On 20 March 2020, the Department for Environment, Food and Rural Affairs (“DEFRA”) has announced a raft of measures relating to food supply and key workers with the easing the impact of COVID-19 for UK retailers and workers.
The Department of Education and Cabinet Office has published guidance on key workers for COVID-19. The guidance prioritises those who work in sectors considered as critical to the COVID-19 response, including workers involved in the food production, processing, distribution, sale and delivery, as well as those essential to the provision of other key goods (for example, hygienic and veterinary medicines). Other key workers include those in health and social care, education and childcare, local and national government etc.. Children that cannot be kept safely at home will have their education prioritised if they have a parent who is considered a key worker.
Whilst DEFRA works closely with the food and drink industry to monitor the situation and impact of the food supply chain, the government agency has introduced measures such as extending delivery hours to supermarkets to allow a higher frequency of deliveries to stores to ensure that shelves are replenished more quickly. A temporary relaxation of the enforcement of EU drivers’ hours rules also began from 00:01 on 18 March 2020 to last until 11:59 on 16 April 2020. This applies solely to drivers involved in the supply of food and other essential products to supermarkets.
New home delivery guidance was issued on 18 March 2020 by the Association of Convenience Stores (“ACS”) on how to safely conduct local grocery deliveries to support those that are self-isolating. The guidance explains what regulations apply to those thinking of opting for home deliveries and provides simple advice on how to conduct deliveries in a way that best promotes good hygiene and minimises the risk of passing on COVID-19, amongst other viruses.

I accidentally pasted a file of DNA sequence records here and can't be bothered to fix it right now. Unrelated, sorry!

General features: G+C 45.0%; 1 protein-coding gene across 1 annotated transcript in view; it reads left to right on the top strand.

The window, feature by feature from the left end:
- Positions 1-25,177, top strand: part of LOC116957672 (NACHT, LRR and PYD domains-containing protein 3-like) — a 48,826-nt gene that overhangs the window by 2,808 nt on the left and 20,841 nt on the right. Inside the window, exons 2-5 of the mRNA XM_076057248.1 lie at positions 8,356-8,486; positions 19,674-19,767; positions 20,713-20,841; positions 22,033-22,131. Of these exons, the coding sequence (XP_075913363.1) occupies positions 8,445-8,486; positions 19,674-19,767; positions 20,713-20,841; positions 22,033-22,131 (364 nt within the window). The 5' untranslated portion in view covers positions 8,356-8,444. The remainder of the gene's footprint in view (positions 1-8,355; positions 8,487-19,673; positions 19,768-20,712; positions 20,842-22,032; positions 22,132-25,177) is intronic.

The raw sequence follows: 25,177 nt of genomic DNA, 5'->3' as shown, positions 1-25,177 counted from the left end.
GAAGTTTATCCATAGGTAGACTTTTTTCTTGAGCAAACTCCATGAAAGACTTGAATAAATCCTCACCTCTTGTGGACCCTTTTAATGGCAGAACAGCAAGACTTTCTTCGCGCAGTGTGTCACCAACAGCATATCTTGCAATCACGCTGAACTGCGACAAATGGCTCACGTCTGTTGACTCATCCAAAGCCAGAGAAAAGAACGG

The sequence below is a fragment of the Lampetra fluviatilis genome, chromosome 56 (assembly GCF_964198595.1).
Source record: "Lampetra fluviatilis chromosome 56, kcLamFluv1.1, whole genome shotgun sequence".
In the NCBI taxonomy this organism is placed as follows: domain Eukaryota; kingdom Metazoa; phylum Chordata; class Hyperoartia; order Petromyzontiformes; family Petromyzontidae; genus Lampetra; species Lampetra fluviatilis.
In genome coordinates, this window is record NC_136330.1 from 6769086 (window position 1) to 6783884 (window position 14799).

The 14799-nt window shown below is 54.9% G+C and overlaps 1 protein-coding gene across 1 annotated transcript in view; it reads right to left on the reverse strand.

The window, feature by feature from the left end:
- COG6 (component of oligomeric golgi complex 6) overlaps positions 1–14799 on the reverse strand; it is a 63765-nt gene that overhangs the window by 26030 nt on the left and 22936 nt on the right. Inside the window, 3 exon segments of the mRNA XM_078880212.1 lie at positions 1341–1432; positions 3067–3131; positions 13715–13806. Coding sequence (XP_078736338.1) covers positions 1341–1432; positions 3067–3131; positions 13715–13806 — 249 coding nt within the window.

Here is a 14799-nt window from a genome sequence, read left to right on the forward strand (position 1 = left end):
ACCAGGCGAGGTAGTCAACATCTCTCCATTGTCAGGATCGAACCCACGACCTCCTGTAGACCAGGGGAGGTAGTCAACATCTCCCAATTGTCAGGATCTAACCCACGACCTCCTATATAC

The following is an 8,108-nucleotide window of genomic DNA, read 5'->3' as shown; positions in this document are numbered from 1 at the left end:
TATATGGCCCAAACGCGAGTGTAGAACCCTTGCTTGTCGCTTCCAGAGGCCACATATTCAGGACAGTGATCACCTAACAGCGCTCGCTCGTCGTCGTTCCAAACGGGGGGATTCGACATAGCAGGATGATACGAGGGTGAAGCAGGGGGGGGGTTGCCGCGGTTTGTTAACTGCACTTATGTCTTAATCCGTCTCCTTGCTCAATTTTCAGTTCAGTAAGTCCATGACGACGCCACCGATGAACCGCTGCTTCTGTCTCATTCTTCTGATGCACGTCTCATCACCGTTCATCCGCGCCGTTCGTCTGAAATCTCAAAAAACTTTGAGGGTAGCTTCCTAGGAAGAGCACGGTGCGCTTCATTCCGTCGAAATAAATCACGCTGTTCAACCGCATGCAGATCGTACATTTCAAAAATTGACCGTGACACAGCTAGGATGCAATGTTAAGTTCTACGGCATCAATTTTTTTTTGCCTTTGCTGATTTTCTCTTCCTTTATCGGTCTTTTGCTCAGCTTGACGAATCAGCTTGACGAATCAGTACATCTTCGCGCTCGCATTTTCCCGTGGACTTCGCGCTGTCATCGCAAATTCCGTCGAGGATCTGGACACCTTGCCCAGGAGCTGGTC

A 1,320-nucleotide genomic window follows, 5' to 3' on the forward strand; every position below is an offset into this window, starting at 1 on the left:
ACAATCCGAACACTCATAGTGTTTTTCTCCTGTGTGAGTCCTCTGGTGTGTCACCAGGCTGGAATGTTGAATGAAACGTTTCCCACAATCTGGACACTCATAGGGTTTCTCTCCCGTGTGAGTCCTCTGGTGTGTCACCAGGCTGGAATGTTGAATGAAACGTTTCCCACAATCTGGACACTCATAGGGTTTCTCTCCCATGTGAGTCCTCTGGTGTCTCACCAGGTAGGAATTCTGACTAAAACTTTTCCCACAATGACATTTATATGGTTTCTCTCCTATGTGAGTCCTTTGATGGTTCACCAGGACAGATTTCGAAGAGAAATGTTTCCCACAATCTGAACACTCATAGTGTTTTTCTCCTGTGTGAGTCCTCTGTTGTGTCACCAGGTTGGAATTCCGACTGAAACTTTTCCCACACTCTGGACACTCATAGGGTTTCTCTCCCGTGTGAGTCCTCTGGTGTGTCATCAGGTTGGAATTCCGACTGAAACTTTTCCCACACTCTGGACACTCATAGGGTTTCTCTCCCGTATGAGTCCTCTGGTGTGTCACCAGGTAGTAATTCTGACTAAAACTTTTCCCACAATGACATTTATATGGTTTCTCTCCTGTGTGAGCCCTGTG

In response to the evolving situation and requests from retailers, the government plans to outlay legislation next week to relax elements of competition laws temporarily so that retailers can collaborate on contingency plans and share resources as necessary during this period.
The Competition and Markets Authority (“CMA”) has launched a taskforce today in order to monitor the government’s plan to relax competition law and warns firms suspected of exploiting these exceptional circumstances through unjustifiable prices or misleading claims. The CMA has already contacted traders and platforms regarding excessive pricing of hand sanitiser. The taskforce will enable the CMA to advise the government on emergency legislation and how to ensure competition law does not stand in the way of legitimate measures that protect public health as “[t]his is obviously a time when we all have to behave responsibly to protect our fellow citizens, and particularly those who are most vulnerable. We urge retailers to behave responsibly in the exceptional circumstances of the COVID-19 outbreak” (Andrea Coscelli, Chief Executive Officer of the CMA).